Profile: Up-close with Dr Jerome Rotgans

By Wong Sher Maine, Writer, Communications & Outreach

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Dr Jeremy Rotgans with his rigid-hull inflatable boat.

Medical education researcher Jerome Rotgans tells The LKCMedicine about his enduring love for the sea, the love which brought him to Singapore, and his passion to transform the assessment landscape in LKCMedicine.

Dr Rotgans, what was your childhood ambition?
My dream job was to join the maritime sector, go out to sea for adventures and see the world! My love for the sea started from a young age. My parents had a holiday home in Holland, near the water, and we had several boats to play with. During the holidays, I always spent time on the water. I had my own little boat with a small outboard engine from the time I was six years old.

After my A-levels, I did a degree in maritime operations in the Netherlands, and as part of my training I was a navigation officer on frigates in the navy.

Then what inspired the switch to a career in education psychology?
On the warships we did training for junior officers, using simulators. That got me thinking about education and active learning – How does the brain work? To learn, is it just repetition that is required or is there more to it? That was an inspiring moment which led me back to the university to study more about how people learn. Armed with that knowledge I developed training programmes, many of them for officers onboard ships.

You could well have stayed on in the Netherlands. What brought you to Singapore?
It’s a serendipitous and somewhat romantic story! I went to a wedding in Mauritius where many guests came from the UK and Singapore. Among those who came from Singapore, I met my wife-to-be. I quit my job a month later and came to Singapore. That was in 2004. We got married and travelled for some time, before settling down in Singapore.

I got a job with the Republic Polytechnic as the Head of Curriculum Design. That was when I did my PhD in Educational Psychology at Erasmus University Rotterdam. I went on to Nanyang Technology University in 2010, and then to the Lee Kong Chian School of Medicine in 2016 where I honed in on research into medical education.

Your research has gone into the field of neuro-science to “see” brain activity. Why is that a game-changer?
The neural imaging is conducted using a portable neural imaging system (fNIRS), which is worn like a swim cap. It utilises an infrared-spectroscopy system which measures the blood oxygenation in different parts of the brain. This allows us to “see” and study the thinking and learning process as it happens in the brain.

We started using neuro-imaging to understand what goes on in the brain of a doctor when he or she generates a diagnosis. It’s important because misdiagnosis is a big problem. In the US, about 1 in 20 outpatients is mis-diagnosed every year. Using neuro-imaging, we found evidence to support a theory that there are two independent and competing brain systems, located in different parts of the brain, referred to as dual-process theory. One guides fast automatic reasoning, while the other is slower and more analytical. Our next step is to measure brain activity in medical students as they learn to diagnose cases, and also how effective assessment systems are.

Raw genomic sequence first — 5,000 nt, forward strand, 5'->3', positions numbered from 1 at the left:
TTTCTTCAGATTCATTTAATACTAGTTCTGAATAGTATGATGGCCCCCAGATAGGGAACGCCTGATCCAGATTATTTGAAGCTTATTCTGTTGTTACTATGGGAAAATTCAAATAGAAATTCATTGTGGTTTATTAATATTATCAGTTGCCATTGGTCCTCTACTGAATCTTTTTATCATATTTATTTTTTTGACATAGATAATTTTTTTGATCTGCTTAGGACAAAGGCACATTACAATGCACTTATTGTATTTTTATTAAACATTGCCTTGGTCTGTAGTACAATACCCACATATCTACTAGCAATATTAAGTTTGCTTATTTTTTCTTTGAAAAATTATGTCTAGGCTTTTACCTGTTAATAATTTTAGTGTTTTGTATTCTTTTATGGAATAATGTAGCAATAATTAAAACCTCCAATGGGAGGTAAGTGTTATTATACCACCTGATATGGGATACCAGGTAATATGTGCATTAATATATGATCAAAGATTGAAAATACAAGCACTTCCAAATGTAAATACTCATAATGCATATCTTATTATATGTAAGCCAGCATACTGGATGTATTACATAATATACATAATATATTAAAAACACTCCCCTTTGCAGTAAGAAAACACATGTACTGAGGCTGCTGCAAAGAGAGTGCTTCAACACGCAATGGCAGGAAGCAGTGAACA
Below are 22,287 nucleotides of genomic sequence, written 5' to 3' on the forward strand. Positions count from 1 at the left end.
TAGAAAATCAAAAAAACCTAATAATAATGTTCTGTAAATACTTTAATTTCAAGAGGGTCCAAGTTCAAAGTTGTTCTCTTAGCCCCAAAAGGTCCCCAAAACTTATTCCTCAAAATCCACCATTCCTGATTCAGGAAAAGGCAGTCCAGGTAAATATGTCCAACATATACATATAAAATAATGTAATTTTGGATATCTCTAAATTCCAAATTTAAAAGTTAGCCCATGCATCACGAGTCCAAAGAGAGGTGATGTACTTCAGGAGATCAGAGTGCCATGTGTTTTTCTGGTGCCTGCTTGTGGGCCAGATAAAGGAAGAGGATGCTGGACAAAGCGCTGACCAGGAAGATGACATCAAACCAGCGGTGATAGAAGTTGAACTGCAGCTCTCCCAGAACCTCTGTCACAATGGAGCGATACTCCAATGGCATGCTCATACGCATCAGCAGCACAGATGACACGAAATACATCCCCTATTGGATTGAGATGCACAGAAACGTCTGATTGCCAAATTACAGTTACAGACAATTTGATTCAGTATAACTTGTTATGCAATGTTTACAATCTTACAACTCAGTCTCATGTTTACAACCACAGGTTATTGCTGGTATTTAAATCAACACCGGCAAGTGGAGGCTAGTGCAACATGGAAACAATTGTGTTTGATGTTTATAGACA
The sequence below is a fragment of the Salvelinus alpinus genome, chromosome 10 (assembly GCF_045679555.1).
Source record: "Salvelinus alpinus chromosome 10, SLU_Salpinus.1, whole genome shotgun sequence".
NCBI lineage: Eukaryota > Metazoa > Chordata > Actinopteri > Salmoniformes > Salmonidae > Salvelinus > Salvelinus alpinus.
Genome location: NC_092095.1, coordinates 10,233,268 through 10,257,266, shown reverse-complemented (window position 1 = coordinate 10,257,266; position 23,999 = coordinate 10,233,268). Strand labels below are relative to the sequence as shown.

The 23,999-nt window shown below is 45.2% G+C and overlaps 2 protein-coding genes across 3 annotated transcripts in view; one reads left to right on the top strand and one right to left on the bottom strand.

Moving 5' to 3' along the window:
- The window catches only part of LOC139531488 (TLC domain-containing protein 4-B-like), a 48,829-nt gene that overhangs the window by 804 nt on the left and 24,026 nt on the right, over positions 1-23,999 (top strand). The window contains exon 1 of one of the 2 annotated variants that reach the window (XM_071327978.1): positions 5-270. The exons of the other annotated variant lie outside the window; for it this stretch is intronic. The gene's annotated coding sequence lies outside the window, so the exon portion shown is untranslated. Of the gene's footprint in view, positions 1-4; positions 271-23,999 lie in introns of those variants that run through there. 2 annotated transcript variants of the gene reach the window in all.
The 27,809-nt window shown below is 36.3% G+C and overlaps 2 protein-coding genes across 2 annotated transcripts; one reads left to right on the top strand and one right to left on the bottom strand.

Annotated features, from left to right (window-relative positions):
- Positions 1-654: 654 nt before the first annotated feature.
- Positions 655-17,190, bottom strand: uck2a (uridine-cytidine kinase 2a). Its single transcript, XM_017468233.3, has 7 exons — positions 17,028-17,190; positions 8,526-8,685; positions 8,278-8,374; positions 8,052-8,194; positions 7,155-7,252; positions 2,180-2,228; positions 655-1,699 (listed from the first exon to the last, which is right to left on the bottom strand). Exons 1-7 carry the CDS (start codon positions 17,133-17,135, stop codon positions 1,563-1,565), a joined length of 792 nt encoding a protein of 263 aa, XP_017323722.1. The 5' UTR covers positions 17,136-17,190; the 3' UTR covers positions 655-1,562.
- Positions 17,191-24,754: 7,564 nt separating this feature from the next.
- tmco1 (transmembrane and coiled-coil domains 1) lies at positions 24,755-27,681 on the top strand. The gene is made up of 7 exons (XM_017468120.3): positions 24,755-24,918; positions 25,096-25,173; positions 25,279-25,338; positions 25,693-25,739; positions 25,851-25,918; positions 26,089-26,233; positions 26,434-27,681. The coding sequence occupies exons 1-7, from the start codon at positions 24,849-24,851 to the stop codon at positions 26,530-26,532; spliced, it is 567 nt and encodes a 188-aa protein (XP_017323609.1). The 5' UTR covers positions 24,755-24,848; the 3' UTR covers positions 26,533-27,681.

Your biggest work passion at the moment is in assessment. What are you focusing on?
In my role as the Assistant Dean of Assessment at LKCMedicine, I am interested in how to be more innovative in assessment in medical education. The field seems to have stagnated, with limited innovations in assessment tools. I hope that LKCMedicine can implement a few innovations in medical education to better measure the performance, knowledge, skills and expertise of our medical students, which would put Singapore ahead of the curve.

Take neural imaging. By studying the brain activation patterns, it would allow us to assess straightaway if a medical student requires more training in diagnosing a particular condition, without having to say a word.

There are also many sophisticated statistical tools in educational psychology which are rarely used in medical education, like latent-state-trait analysis. I am looking through the “statistics toolbox” to see which of these can be applied in medical education and assessment.

Outside of work, the sea still beckons. I hear you have a military raft! What do you do on it?
Yes, it’s a rigid-hull inflatable boat (RHIB) which is usually used in the military. It has a rigid hull with a rubber skirt around it. It is about 7.5m long, with a superstructure on it which provides shade, and is fast and stealthy. I docked it at the Singapore Armed Forces Yacht Club. 

I like to drag my wife and two children, who are aged 8 and 10, to Pulau Ubin. It has a very nice bay where I can anchor the boat. Then we use it as a mothership to kayak in the surrounding area, go up river, and fire up a little BBQ. We also do fishing, and put out some cages to catch crabs. It is beautiful there. Sometimes when I drop anchor at Pulau Ubin, we are in a mangrove forest and we can see the monkeys and otters. It’s amazing. 

Jerome Rotgans is:
• Assistant Dean of Assessment (LKCMedicine)
• Assistant Professor of Medical Education Research (LKCMedicine)
• Adjunct Professor (Gulf Medical University)
• Adjunct Associate Professor (Erasmus University Medical Center)